An Edah Editorial
By Rabbi Chaim Steinmetz
Rabbi Chaim Steinmetz is the spiritual leader of Tifereth Beth David Jerusalem
in Montreal, Quebec, and is a member of Edah's editorial board.
What I'm Praying for This Rosh Hashanah
May the year, and its curses, come to an end. This terse Talmudic
statement represents a sentiment we all feel about the coming New Year. We hope
to put last year's calamities behind us, and look forward to a better future.
It seems one of the curses of the past year is homelessness.
In addition to Hurricane Katrinas terrible death toll, there is also a continuing
crisis of nearly a million people who are homeless. In Darfur, hundreds of thousand
of refugees have fled an ongoing genocide. And, in the aftermath of the Asian
tsunami, perhaps as many as 5 million people were left homeless. These horrific
events require serious action from each and every one of us. We must figure
out how to remedy last years curses.
In particular, homelessness is a curse Jews are familiar with.
We call it exile. Exile is not an archaic historical occurrence; it is part
of our current events. In the last half-century alone Jews have had to take
flight multiple times. Exile is a large part of Jewish history.
Along with hundreds of thousands of other Holocaust survivors,
my mother left Europe to a start a new life in a safe place, the United States.
More recently, Jews have fled the Soviet Union, Syria, and Ethiopia as well
as other locales. I recently met a Jew who had to leave Venezuela to flee the
There is a debate among theologians and historians about meaning
of exile. To some, exile is a black hole in history: it is an unwholesome state,
and the years spent in exile are historically meaningless. Redemption is the
only part of Jewish history that really matters.
Others thinkers take a different view. To them, exile is the
iron furnace in which Jewish identity has been forged. They understand that
exile is a crisis; but they recognize that the challenges of exile have helped
Jews cultivate a gritty resilience as well as a profound sense of social justice.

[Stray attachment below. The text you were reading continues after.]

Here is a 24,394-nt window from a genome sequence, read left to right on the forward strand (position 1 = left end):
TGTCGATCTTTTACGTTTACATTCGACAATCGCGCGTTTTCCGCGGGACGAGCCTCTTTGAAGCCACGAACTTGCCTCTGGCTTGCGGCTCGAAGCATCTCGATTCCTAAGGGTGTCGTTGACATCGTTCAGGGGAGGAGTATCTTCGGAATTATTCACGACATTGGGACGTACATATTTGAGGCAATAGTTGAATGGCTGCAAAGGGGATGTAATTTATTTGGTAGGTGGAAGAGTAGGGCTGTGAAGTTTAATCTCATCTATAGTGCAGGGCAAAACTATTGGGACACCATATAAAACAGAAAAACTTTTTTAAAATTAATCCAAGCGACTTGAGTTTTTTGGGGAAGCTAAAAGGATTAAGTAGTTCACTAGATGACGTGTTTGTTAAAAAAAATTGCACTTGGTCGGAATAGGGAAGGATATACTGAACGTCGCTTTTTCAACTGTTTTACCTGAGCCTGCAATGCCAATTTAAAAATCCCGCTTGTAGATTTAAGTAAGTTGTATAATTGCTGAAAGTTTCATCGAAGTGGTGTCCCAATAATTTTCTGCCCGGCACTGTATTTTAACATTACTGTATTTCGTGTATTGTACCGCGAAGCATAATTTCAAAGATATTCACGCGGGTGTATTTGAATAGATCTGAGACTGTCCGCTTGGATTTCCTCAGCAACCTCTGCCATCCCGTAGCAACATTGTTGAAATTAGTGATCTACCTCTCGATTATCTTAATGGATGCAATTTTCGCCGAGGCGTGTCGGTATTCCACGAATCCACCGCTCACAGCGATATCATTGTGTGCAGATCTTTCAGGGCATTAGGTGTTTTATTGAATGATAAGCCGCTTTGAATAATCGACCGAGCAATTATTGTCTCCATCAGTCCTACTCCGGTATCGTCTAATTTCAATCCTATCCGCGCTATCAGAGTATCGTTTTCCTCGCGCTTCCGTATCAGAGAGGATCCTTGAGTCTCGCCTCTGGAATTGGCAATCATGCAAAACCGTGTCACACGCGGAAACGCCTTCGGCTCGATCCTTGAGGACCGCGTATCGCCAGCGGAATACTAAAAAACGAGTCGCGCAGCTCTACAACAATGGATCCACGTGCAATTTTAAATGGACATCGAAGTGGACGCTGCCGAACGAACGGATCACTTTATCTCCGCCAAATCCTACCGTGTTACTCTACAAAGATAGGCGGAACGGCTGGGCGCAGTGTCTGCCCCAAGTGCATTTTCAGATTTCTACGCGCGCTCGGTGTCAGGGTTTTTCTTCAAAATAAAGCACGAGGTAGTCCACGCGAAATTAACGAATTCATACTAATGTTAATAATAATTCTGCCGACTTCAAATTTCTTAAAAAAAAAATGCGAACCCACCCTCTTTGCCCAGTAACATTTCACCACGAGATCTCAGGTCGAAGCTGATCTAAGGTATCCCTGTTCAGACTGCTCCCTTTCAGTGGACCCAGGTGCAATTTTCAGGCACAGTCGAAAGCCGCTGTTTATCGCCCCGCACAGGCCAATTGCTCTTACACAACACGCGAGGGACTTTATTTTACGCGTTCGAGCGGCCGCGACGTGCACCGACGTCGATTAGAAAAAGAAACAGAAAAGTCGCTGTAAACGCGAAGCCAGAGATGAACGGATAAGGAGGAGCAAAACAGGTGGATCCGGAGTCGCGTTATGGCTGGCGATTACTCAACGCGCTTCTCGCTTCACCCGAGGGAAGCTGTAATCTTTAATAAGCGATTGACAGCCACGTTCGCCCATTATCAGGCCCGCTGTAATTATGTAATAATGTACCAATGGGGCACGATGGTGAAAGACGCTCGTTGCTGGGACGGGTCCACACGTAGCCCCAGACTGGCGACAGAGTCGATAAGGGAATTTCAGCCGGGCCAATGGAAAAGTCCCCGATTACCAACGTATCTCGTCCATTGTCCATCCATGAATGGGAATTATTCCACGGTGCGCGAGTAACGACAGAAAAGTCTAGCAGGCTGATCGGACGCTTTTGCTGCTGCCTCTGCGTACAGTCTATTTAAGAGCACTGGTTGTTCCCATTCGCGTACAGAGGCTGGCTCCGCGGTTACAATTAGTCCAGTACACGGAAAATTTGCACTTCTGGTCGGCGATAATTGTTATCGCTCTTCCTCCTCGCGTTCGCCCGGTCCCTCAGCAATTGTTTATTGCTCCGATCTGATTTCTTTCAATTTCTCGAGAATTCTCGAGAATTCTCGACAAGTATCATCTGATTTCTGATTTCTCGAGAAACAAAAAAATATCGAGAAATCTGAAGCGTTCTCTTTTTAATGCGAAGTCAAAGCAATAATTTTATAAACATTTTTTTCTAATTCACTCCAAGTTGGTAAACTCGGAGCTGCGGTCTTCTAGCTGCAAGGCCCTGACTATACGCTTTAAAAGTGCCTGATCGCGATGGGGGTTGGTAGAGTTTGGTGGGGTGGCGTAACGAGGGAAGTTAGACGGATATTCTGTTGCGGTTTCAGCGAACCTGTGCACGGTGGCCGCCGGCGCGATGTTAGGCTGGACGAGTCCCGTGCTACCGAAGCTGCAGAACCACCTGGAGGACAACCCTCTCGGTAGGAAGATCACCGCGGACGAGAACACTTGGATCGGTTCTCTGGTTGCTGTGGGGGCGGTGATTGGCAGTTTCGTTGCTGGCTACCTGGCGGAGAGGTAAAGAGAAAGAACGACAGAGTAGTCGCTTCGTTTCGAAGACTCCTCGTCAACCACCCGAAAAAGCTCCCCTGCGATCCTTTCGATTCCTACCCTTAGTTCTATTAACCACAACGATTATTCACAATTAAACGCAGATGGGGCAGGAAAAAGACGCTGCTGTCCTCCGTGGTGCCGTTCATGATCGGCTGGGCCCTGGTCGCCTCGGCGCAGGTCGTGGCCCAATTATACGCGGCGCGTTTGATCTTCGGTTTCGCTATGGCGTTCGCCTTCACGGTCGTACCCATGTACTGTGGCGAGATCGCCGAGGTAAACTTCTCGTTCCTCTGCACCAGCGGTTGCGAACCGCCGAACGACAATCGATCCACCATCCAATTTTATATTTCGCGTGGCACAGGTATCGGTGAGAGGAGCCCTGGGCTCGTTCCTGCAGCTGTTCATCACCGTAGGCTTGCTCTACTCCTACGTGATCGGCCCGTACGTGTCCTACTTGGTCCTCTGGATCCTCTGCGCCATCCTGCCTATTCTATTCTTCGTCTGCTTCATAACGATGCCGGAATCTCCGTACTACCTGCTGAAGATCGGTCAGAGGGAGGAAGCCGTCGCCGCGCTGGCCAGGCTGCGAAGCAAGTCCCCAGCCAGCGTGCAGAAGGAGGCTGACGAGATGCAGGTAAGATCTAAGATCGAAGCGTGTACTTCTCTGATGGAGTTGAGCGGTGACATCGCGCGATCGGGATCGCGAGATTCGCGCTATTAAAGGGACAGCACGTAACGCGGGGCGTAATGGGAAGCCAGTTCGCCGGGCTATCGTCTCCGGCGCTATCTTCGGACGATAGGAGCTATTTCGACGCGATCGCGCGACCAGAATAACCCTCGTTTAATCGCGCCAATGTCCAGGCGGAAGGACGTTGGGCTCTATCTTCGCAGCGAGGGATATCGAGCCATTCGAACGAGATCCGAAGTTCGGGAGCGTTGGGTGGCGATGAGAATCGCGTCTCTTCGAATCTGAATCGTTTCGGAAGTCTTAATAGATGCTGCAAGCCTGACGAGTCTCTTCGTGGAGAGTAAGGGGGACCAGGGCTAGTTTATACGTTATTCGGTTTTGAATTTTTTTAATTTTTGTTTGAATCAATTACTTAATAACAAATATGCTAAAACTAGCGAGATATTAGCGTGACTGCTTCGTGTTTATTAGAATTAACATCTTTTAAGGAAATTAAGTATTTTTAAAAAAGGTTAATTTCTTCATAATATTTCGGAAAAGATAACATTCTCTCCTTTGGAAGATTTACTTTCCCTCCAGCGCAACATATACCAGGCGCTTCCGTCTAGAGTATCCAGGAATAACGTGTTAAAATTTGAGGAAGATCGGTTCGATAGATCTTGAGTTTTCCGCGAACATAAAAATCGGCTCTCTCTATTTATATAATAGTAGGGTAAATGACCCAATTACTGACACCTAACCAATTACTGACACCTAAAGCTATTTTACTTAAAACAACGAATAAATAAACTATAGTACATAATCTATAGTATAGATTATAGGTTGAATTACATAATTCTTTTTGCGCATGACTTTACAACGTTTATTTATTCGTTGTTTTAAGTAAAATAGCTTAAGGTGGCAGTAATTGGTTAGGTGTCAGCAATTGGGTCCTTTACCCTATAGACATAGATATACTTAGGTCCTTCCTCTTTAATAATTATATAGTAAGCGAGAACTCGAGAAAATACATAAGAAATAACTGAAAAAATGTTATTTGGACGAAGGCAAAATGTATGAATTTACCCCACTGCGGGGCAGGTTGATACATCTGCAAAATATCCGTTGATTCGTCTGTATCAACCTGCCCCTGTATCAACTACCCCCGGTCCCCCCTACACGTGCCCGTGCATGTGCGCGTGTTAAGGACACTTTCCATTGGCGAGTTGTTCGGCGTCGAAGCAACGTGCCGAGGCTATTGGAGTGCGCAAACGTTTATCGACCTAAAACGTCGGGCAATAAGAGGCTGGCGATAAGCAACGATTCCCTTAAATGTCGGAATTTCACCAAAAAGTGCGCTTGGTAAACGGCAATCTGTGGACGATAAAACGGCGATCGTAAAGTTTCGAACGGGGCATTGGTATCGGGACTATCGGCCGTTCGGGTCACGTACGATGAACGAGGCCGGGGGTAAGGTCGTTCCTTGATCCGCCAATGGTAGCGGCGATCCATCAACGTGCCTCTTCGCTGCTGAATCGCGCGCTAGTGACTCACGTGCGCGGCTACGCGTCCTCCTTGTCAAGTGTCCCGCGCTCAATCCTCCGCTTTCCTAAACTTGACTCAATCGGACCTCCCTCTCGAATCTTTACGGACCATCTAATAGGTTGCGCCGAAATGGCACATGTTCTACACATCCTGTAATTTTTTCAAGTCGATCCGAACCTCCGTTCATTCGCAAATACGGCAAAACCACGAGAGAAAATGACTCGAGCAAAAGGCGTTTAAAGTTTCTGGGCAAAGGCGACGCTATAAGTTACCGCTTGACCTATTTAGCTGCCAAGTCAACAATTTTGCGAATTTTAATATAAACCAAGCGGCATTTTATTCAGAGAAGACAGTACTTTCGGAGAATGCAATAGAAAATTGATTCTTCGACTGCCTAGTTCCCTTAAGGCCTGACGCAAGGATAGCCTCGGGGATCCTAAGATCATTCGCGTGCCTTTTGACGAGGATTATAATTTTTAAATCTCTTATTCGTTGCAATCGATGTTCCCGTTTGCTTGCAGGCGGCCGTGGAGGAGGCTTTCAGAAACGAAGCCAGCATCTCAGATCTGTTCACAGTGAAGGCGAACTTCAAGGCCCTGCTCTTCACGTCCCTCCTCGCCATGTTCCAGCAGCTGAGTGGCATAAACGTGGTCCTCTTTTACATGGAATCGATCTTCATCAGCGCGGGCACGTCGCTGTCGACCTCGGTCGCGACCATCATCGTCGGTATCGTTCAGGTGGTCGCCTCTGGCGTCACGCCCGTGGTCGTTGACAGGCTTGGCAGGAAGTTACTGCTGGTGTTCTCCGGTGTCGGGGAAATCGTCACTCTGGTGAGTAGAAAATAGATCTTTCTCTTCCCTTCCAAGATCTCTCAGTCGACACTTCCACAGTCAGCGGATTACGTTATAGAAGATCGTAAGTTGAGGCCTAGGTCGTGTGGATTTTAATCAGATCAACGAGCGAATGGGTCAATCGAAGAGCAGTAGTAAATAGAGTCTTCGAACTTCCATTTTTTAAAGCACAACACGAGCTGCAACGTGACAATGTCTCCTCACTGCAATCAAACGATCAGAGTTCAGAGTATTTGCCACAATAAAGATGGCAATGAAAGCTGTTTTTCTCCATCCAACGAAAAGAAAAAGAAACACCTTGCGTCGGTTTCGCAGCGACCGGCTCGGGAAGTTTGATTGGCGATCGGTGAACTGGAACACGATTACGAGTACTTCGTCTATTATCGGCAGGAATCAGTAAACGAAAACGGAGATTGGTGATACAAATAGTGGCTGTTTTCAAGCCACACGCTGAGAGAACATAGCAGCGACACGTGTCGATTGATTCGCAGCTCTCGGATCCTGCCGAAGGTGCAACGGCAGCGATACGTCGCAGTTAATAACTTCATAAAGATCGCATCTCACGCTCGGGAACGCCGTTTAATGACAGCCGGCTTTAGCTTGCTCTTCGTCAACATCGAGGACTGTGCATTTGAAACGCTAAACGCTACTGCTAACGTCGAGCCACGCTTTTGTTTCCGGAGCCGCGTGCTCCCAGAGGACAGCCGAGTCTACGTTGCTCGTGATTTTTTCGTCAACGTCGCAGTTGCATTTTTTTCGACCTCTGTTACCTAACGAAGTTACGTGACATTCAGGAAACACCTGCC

Their understanding of exile is based on the belief that every crisis contains
the potential for renewal and transformation.
Indeed, the connection between crisis and renewal is one of
the messages of the Rosh Hashanah Torah reading. Immediately after the Akeidah,
the binding of Isaac, we are told about the birth of Rebecca, Isaac's future
wife. The Midrash explains that this reference indicates that the Akeidah crisis
provoked a serious personal transformation. Isaac had nearly died at the Akeidah.
While Isaac stood under the knife, he became aware that he was a thirty seven
year old man who had neglected marriage and family. He resolved to immediately
find a bride, who later turns out to be Rebecca. The crisis of the Akeidah reminds
Isaac that he must grab a hold of life, and that he can no longer be the diffident
bachelor, slowly awaiting the right woman.
The message of these last few verses of the Rosh Hashanah Torah
this: the New Year is not merely a fresh beginning, a time to forget the past
years curses and crises. Rather, it is a time to reflect on how to use past
crises to teach us the lessons of future renewal. Indeed, the Chassidic Rebbe,
R. Yehudah Leib Alter of Gur compares all suffering to birthpangs; within the
very suffering, there is the possibility of rebirth and renewal.
While an awareness of the productive side of crisis is extremely
useful, my message is not directed at the people of Asia or Darfur or New Orleans.
these victims, right now is the time for action, not reflection; and what they
need are homes, not sermons.
Rather, my message is directed at another homeless crisis,
one that specifically affects the Jewish people: the disengagement from Gaza.
Politics aside, the disengagement was traumatic. The withdrawal included negative
images most frequently associated with exile; families were forced out of their
homes, and the synagogues left behind were defaced and destroyed.
These emotional scenes, mixed together with nasty political
debates are potentially disastrous. Indeed, Israel has a homeless crisis of
its own, for the aftermath of the Gaza evacuations has left a country divided
between orange and blue, religious and secular. The question the Jewish world
has to ask itself is this: Will we use the Gaza crisis as a springboard to renewal?
One of the great lessons of exile is the importance of Jewish
unity. In exile, Jews recognized that we were best off when we pulled together
despite differences. Countries, or people, without a sense of unity are bound
to fall apart.
This Rosh Hashanah, Im praying that we will be able to move
past last years curses and crises. In particular, I am praying that we, the
Jewish people, will remember the importance of unity. And with Gods help, all
of us, orange and blue, left and right, religious and secular, will find a way
to renew our bonds.